3.5 Stochastic Geometry of the Hyperfractal Model
3.5.1 Typical Points of , r and
3.5.2 Fundamental Properties of the Typical Points
3.5.3 An Alternative Method for Computing the Number of Relays in the Map
3.6 Concluding Remarks
4 Model Fitting with Traces. Computation of Fractal Dimension
4.1 Theoretical Foundation
4.1.1 Density-to-Length Criteria and the Computation of the Fractal Dimension
4.1.2 The Spatial Intersection Density Criterion
4.1.3 The Time Interval Intersection Criterion
4.2 Data Fitting Examples
4.3 Concluding Remarks
5 Application to Ad-Hoc Networks. End-to-End Energy versus Delay
5.1 Introduction and Motivation
5.2 System Model
5.2.1 Preliminary Study on Connectivity with no Energy Constraints
5.3 Main Results
5.3.1 Path Cumulated Energy
5.3.2 Path Maximum Energy
5.3.3 Remarks on the Network Throughput Capacity
5.4 Short Study on Load and Bottleneck
5.4.1 System Model
5.4.2 Main Results
5.6 Concluding Remarks
6 Application to Ad-Hoc networks. Delay-Tolerant Networks
6.1 Introduction and Motivation
6.2 System Model
6.2.1 Canyon Eect
6.2.2 Broadcast Algorithm
6.3 Main Results
6.3.1 Upper Bound
6.3.2 Lower Bound
6.3.3 Asymptotic to Poisson Uniform
6.3.4 Extension with Limited Radio Range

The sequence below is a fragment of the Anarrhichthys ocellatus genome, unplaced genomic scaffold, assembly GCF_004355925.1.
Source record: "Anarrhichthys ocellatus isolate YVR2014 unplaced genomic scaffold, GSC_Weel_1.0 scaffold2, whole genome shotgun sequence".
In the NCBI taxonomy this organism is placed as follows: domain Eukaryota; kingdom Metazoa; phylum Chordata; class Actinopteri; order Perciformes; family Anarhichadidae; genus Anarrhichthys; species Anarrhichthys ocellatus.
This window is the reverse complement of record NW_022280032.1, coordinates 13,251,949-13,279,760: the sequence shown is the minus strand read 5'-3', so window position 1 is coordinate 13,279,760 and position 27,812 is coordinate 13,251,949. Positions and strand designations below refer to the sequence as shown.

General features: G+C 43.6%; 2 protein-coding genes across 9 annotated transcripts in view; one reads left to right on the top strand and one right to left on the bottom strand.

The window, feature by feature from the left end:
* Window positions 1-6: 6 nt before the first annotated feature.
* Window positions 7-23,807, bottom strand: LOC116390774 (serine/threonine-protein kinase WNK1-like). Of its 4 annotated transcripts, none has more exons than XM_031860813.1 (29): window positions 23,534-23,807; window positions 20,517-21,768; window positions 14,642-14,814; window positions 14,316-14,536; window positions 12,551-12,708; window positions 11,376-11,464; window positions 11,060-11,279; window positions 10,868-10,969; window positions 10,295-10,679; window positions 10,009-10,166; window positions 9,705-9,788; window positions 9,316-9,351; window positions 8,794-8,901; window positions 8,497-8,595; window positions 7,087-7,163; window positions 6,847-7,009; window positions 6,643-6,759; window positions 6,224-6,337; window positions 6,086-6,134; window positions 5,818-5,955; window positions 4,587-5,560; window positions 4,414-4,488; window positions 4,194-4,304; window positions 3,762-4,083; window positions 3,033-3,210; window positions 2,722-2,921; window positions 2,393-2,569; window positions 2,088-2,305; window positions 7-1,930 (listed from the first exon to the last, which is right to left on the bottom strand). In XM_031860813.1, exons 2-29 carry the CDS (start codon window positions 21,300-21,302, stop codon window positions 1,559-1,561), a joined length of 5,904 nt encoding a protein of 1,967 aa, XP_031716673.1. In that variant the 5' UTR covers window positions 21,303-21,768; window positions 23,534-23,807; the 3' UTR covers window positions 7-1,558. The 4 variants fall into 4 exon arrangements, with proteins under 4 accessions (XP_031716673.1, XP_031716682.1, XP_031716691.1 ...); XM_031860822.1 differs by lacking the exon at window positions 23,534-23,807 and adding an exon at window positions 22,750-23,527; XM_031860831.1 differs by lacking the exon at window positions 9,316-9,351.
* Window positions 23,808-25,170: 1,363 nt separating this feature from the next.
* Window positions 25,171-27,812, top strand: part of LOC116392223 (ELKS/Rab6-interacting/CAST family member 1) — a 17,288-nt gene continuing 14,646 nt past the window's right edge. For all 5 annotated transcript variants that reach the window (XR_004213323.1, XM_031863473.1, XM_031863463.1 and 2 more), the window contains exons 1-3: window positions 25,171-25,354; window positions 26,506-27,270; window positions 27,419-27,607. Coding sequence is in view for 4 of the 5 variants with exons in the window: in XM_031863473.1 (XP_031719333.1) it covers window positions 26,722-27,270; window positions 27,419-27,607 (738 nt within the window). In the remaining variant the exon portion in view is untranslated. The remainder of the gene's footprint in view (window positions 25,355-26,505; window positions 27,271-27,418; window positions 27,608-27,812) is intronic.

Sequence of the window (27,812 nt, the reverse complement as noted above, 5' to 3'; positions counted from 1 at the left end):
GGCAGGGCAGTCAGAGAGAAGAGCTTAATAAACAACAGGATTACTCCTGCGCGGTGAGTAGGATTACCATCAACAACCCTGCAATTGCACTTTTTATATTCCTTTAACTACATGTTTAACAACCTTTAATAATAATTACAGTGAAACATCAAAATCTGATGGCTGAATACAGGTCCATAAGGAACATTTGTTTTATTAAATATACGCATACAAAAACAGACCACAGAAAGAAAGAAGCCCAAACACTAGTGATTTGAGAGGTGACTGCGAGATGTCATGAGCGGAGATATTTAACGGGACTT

6.3.5 Information Teleportation
6.4 Simulations in a System Level Simulator
6.4.1 QualNet Network Simulator Conguration
6.4.2 Urban Vehicular Environment Modeling and Scenario Description
6.4.3 Validation of Upper and Lower Bounds: Constant Speed
6.4.4 Validation of Bounds Under Speed Variation
6.5 Simulations in a Self-Developped Discrete Time Event-Based Simulator .
6.5.1 Information Spread Under Hyperfractal Model and Teleportation Phenomenon
6.5.2 Validation of Upper and Lower Bounds on the Average Broadcast Time in the Entire Network
6.5.3 Validation of Bounds on Average Broadcast Time Under Speed Variation
6.6 Concluding Remarks
7 Conclusion and Future Work
7.2 Future Work
7.2.1 Generalization of the Model for Nodes
7.2.2 Generalization to Poisson Points on Poisson Lines
7.2.3 Generalization to Poisson Voronoi Tessellations
7.2.4 In-Depth Percolation for a Finite Window